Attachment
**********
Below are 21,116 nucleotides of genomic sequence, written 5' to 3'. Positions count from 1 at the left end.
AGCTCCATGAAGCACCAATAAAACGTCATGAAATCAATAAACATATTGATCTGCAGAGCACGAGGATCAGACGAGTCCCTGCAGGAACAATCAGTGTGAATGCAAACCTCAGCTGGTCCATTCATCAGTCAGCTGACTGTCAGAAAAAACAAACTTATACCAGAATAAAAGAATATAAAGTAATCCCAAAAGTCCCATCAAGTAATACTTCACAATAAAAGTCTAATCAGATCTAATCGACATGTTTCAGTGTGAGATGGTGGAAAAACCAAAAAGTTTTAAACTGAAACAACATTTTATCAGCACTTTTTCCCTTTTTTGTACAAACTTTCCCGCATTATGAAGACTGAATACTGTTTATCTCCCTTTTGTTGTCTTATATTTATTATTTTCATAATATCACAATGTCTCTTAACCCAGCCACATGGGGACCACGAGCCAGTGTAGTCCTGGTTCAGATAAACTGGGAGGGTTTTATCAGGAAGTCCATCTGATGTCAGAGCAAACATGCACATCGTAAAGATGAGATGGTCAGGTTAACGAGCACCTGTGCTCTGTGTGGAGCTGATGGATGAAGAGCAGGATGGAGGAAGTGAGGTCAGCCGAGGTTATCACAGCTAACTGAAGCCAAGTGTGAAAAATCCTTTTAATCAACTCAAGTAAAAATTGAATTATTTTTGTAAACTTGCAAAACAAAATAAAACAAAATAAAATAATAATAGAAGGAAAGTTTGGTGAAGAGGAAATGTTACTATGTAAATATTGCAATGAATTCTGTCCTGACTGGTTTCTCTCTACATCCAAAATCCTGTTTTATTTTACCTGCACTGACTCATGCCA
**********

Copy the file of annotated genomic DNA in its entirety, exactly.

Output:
Below are 21,116 nucleotides of genomic sequence, written 5' to 3'. Positions count from 1 at the left end.
AGCTCCATGAAGCACCAATAAAACGTCATGAAATCAATAAACATATTGATCTGCAGAGCACGAGGATCAGACGAGTCCCTGCAGGAACAATCAGTGTGAATGCAAACCTCAGCTGGTCCATTCATCAGTCAGCTGACTGTCAGAAAAAACAAACTTATACCAGAATAAAAGAATATAAAGTAATCCCAAAAGTCCCATCAAGTAATACTTCACAATAAAAGTCTAATCAGATCTAATCGACATGTTTCAGTGTGAGATGGTGGAAAAACCAAAAAGTTTTAAACTGAAACAACATTTTATCAGCACTTTTTCCCTTTTTTGTACAAACTTTCCCGCATTATGAAGACTGAATACTGTTTATCTCCCTTTTGTTGTCTTATATTTATTATTTTCATAATATCACAATGTCTCTTAACCCAGCCACATGGGGACCACGAGCCAGTGTAGTCCTGGTTCAGATAAACTGGGAGGGTTTTATCAGGAAGTCCATCTGATGTCAGAGCAAACATGCACATCGTAAAGATGAGATGGTCAGGTTAACGAGCACCTGTGCTCTGTGTGGAGCTGATGGATGAAGAGCAGGATGGAGGAAGTGAGGTCAGCCGAGGTTATCACAGCTAACTGAAGCCAAGTGTGAAAAATCCTTTTAATCAACTCAAGTAAAAATTGAATTATTTTTGTAAACTTGCAAAACAAAATAAAACAAAATAAAATAATAATAGAAGGAAAGTTTGGTGAAGAGGAAATGTTACTATGTAAATATTGCAATGAATTCTGTCCTGACTGGTTTCTCTCTACATCCAAAATCCTGTTTTATTTTACCTGCACTGACTCATGCCA